A purchase agreement is a legal agreement that formalizes details of buying an industrial, commercial, or residential property between two or more parties. It establishes terms and conditions for the transfer of an asset.
Suppose you are going to purchase a property. In that case, you will need to sign a commercial real estate purchase agreement or a residential real estate purchase agreement. Each type outlines the terms and conditions for that specific property and sale.
Here are 9 things to include in a purchase agreement to ensure that yours is legally valid.
1. Buyer and Seller Information
The real estate purchase agreement should open with an introduction to whom the contract legally binds. These should be the legal first and last names of all sellers and buyers involved in the purchase and transfer of ownership.
Here is an article that reviews the definition and details of a sale and purchase agreement.
2. Sale Inclusions
The contract should follow the introduction of parties with a description of the property being sold. A description of the property, including its full address and square footage, is a good place to start.
You can also include additional belongings included in the sale. For example, if you are allowing buyers to acquire any furniture, domestic appliances, or equipment, then these will be listed in this section of the master purchase agreement.
It is important to note all additional sale inclusions through an asset purchase agreement to ensure total clarity on what the buyers will receive through their purchase.
Here is an article about sale inclusions in real estate.
3. Sale Exclusions
If anything is excluded from the sale of a property, this should also be listed in the contract. Sale exclusions protect the seller from being accused of not completing the sale in earnest.
There are many things that a buyer may exclude from the sale of a property that buyers are unaware of. This can come as a big surprise when they move in, and it may lead to legal disputes later.
Examples of common sales exclusions in a purchase agreement are:
- Light fixtures
- Kitchen and bathroom appliances and fixtures
- Heating and cooling equipment
- Doors and windows
- Commercial equipment or machinery
Here is an article that explains real estate exclusions further.
Real estate sellers in the United States must legally disclose any risks or hazards on their property. States have their regulations with regards to disclosure requirements, but common ones include things such as:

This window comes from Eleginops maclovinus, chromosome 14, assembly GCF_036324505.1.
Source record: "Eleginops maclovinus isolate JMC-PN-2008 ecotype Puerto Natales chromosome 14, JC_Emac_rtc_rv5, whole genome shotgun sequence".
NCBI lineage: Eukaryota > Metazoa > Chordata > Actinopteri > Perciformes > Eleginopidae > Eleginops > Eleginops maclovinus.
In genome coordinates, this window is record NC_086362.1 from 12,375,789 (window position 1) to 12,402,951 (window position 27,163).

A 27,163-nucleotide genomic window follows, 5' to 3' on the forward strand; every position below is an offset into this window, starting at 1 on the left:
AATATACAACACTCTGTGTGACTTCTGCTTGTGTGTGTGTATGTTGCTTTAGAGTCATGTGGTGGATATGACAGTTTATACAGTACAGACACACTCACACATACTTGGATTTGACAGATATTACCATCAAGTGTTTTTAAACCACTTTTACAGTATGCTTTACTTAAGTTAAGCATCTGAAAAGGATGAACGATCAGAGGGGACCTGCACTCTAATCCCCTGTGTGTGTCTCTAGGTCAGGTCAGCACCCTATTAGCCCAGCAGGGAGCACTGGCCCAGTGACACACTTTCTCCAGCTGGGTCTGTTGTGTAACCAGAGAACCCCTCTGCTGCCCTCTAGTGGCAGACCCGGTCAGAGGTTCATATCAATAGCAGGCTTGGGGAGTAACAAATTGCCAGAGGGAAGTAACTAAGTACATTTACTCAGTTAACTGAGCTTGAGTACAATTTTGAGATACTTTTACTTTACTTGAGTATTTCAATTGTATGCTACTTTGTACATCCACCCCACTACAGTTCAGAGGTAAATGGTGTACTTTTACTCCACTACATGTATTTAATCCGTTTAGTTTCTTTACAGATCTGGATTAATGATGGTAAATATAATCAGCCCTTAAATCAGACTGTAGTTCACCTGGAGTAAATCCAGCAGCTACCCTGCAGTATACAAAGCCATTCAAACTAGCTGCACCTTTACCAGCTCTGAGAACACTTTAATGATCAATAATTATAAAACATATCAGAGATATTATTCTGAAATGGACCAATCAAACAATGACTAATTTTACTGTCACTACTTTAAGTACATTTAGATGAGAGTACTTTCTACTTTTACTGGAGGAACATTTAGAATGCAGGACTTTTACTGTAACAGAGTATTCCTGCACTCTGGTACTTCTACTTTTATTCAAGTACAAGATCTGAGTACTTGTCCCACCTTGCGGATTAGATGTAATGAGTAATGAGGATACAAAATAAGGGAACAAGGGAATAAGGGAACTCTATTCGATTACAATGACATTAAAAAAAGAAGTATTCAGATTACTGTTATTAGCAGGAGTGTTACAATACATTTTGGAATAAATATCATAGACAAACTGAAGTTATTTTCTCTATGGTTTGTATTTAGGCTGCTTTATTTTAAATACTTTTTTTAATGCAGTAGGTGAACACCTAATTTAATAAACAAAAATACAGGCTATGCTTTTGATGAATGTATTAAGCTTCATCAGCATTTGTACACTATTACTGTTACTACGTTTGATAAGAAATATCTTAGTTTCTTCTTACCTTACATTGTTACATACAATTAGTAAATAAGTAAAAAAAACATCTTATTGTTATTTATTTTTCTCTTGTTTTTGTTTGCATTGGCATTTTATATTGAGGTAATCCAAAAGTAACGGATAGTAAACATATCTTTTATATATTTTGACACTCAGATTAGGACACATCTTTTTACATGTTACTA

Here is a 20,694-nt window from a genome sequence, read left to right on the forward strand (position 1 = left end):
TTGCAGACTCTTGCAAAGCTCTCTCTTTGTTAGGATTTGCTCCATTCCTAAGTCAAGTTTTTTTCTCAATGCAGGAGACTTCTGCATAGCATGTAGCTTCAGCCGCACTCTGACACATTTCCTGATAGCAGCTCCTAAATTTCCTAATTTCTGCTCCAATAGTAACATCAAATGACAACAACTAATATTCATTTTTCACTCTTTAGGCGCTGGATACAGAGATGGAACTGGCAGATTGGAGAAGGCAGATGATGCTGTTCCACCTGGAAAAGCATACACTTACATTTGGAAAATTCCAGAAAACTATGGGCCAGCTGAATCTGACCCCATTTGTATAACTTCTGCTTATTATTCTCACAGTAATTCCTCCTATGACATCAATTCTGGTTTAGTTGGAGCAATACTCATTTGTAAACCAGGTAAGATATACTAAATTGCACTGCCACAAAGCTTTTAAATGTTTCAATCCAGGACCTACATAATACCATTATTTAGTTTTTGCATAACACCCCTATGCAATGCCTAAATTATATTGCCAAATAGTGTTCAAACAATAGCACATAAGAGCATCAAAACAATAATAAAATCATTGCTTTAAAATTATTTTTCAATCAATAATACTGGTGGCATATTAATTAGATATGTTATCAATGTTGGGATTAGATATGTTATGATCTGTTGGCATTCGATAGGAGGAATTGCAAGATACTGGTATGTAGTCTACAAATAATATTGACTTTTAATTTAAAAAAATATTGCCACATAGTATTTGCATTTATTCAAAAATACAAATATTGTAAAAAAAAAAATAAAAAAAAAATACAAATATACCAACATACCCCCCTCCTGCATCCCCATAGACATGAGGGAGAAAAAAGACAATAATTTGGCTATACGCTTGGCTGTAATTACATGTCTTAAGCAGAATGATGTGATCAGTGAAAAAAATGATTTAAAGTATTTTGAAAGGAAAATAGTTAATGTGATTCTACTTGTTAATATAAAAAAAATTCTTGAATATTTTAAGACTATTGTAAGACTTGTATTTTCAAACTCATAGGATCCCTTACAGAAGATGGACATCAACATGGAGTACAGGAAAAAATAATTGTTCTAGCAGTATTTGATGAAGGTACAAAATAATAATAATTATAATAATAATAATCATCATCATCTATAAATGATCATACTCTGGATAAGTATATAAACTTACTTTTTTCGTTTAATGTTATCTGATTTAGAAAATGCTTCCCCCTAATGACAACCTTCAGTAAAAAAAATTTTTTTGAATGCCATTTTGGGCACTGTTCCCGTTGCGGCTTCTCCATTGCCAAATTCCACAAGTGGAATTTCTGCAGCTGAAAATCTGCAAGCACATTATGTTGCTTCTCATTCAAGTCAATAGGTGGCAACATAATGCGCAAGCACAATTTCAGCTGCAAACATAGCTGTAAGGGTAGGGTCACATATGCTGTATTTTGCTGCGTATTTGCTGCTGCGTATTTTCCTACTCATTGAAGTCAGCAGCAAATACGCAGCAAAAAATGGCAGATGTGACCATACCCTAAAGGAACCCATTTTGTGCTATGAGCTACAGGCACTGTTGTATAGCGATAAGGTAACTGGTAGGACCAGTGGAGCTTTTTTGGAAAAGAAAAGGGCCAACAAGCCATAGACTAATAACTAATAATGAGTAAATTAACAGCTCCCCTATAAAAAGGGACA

- Presence of lead
- Previous methamphetamine production on the premises
- Well locations
Here is an article where you can learn more about real estate disclosures.
5. Terms and Pricing Conditions
Real estate terms in a purchase agreement can be confusing. Writing them clearly is important. Most purchases are negotiable, and the conditions may reflect that.
Some terms and pricing conditions include:
- Home or property inspection
- The closing date
Real estate addendums are separate documents attached to the original contract. They can clarify information, add to the original agreement, or include further inclusions, exclusions, and negotiation terms.
Here is an article with more information on real estate addendums.
6. Possession Terms and Conditions
This section of the purchase agreement details how and when the property will be transferred to the new owners. For example, it can describe how and when the buyer will hand over the keys to the home or building after the sale closes.
Here is an article about real estate possession and how it works.
7. Default Clause
A default can happen in real estate if one or both parties do not fulfill part of the contract. In this event, a default clause can lead to a faster resolution by outlining steps to take.
Default clauses do not waive either party of responsibilities. Still, they offer the potential to close a contract with minimal damages in the event of a default.
Here is an article to learn more about what to do when a purchase agreement defaults.
8. Closing Details
The closing details portion of a purchase agreement states who will pay for the closing costs. Real estate closing costs can be an expensive addition to the property's price; taxes, fees, and agent commissions can account for thousands of extra dollars on top of the property’s selling price.
The closing details portion will likely be negotiated several times before buyers and sellers reach an agreement. Sellers often pay more than buyers, but the exact details vary by contract and property.
Here is an article on closing costs and details in a purchase agreement.
9. Signatures of Parties Involved
The purchase agreement should end with a signature from all the parties involved in the sale. This includes:
- The buyer(s)
- The seller(s)
- The real estate agents/brokers of the buyers and sellers
All signatures should be written at the end of the contract and dated.
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